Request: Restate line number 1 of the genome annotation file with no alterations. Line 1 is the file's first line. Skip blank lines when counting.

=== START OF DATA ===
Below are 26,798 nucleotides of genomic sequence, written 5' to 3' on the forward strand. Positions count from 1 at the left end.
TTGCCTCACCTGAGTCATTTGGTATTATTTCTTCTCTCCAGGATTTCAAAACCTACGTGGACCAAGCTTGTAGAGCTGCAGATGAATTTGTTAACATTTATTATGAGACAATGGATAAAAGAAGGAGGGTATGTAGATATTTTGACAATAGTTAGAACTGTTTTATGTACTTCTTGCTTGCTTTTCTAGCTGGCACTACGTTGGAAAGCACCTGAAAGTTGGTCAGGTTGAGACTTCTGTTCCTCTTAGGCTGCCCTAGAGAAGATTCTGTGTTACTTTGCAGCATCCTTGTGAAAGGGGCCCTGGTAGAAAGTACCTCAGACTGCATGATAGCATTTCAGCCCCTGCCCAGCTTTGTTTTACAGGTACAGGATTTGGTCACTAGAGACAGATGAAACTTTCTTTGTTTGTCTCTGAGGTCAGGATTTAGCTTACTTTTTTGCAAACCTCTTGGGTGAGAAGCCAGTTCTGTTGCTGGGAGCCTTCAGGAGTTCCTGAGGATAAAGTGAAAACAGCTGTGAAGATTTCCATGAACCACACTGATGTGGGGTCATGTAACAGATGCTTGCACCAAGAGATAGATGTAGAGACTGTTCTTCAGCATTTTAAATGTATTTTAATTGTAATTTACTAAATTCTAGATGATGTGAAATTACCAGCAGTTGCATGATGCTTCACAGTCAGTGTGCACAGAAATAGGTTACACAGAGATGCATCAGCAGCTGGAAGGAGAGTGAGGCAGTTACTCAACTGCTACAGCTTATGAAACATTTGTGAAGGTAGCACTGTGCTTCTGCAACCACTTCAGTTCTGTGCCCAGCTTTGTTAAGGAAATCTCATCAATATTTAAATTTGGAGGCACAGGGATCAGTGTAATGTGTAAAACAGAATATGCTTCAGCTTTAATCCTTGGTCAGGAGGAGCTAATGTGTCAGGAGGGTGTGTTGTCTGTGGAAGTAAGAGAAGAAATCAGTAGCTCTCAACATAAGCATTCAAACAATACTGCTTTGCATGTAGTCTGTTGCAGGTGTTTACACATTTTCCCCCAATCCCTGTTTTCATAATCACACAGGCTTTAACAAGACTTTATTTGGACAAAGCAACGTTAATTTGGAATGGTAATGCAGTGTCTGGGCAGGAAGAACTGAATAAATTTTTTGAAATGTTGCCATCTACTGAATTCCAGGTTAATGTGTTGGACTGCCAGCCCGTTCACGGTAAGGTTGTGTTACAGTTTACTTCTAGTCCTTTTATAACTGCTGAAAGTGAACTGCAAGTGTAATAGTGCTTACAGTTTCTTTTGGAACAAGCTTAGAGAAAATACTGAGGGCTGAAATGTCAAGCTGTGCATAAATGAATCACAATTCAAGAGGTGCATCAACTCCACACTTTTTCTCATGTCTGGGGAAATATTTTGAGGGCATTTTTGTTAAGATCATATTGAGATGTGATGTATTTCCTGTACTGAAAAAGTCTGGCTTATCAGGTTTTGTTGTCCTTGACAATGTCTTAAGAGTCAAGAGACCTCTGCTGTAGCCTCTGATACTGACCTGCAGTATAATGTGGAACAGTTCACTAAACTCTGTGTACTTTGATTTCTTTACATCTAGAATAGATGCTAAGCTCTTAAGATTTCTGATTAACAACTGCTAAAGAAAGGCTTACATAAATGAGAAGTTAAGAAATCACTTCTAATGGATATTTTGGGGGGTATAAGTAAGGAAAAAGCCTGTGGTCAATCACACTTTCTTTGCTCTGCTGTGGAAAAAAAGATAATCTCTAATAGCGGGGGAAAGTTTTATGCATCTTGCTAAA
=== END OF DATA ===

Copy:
Below are 26,798 nucleotides of genomic sequence, written 5' to 3' on the forward strand. Positions count from 1 at the left end.